Podcast #189 Focus on the ideas

Hosted by Daniel j Gregory

October 22, 2018

Episode Number:

If you read about photography and critical thinking in photography, much of that writing is about the importance of ideas and thematic concepts in art. It doesn’t matter if it essay’s from Brook Jensen’s Lenswork magazine over other year, Critical Thinking in Photography, Art in America, Allard’s The Visual Storyteller or some other book. The idea behind the image is what makes the image interesting. In a simple form, it is the why you take the photograph verse the how you take a photograph.

As we create and build more interesting photographs, we convey and communicate more exciting ideas. When photos fail, it is often because they lack clarity of the purpose or reason behind the photograph. Now, this isn’t to say that you always have to understand or have a reason to take a picture, but as you try to understand why some images work better than others, it might be in the concept. Yet, a great thought without great execution also makes for visual disinterest. If all you have is a great idea, it becomes hard for your audience, even an audience of one, to relate the sub-par work back to the idea. They need to work hand in hand. This week’s podcast is all about how ideas need to be at the focus of our curiosity and photography.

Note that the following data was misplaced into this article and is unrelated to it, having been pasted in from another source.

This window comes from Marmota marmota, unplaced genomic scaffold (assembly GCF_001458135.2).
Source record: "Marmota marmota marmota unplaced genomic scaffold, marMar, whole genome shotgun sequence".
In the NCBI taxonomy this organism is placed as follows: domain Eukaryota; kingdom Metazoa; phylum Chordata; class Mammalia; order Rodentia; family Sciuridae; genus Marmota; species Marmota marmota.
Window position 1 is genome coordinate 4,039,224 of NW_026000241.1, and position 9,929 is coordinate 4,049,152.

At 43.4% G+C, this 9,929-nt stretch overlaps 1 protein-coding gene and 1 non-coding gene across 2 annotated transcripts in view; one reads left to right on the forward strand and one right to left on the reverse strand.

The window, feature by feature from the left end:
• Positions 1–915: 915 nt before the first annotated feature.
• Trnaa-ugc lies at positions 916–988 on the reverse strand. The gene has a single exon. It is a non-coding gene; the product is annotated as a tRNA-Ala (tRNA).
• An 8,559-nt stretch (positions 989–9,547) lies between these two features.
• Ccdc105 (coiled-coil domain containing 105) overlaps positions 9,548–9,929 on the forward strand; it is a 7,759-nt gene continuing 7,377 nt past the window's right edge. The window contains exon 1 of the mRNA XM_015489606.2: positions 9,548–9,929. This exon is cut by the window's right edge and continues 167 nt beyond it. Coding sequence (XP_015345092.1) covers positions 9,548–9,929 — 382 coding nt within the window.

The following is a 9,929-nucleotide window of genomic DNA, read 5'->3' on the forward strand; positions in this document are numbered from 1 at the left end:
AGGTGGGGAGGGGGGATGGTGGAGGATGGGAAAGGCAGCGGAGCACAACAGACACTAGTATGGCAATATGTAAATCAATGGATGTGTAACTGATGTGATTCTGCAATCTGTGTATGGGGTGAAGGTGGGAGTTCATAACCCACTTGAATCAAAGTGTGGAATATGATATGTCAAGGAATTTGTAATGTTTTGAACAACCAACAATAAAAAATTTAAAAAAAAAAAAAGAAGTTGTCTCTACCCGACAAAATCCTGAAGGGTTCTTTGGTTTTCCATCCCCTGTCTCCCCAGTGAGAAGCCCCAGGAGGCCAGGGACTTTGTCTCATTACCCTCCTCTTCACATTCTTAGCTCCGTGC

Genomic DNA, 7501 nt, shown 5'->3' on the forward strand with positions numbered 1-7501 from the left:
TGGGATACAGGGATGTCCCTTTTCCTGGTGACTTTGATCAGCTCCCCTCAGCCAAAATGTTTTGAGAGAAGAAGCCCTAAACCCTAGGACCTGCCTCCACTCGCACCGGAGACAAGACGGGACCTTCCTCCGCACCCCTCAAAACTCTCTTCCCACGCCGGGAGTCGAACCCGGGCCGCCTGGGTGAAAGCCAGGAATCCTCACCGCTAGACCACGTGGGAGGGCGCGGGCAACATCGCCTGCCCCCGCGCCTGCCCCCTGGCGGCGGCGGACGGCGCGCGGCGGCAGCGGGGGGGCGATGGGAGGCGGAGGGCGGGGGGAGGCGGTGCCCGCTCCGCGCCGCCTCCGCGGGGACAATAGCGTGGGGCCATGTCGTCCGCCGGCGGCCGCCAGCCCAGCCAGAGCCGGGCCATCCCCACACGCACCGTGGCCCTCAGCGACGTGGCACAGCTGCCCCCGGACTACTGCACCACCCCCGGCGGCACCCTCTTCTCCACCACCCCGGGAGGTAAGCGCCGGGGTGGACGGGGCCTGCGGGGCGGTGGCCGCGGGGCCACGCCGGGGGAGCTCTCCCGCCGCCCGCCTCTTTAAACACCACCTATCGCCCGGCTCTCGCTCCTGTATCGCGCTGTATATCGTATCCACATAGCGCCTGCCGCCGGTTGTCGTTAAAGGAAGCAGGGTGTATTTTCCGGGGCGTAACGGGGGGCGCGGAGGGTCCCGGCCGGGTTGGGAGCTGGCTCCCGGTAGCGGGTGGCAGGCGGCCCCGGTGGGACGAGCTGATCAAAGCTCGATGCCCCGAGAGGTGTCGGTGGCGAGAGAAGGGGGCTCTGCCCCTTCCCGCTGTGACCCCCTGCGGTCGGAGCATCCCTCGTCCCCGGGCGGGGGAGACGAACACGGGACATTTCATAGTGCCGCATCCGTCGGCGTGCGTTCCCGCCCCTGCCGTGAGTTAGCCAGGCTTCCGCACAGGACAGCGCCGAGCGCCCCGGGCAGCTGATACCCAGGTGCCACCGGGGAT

Gear used in podcast

One of the questions I get asked frequently is what sort of equipment do I use to record my podcast. I have used a variety of equipment in the three years that I have been recording, but here is the current list of equipment that I am using. Also as an FYI and full disclosure, the links are affiliate links to Amazon.

Rode Procaster XLR microphone
Rode Boom Arm
Rode PSM Shockmount
All three Rode components as kit
Focusrite Scarlet 2i2
Adobe Audition (part of create cloud subscription)
LogicPro X
Macbook Pro
OWC Thunderbolt 3 dock

Affiliate Links

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Defining your best work

Defining your best work

In this week’s podcast, we explore the elusive quest to identify the “best photograph” in a series, delving into considerations like emotional impact, composition, and our own personal bias.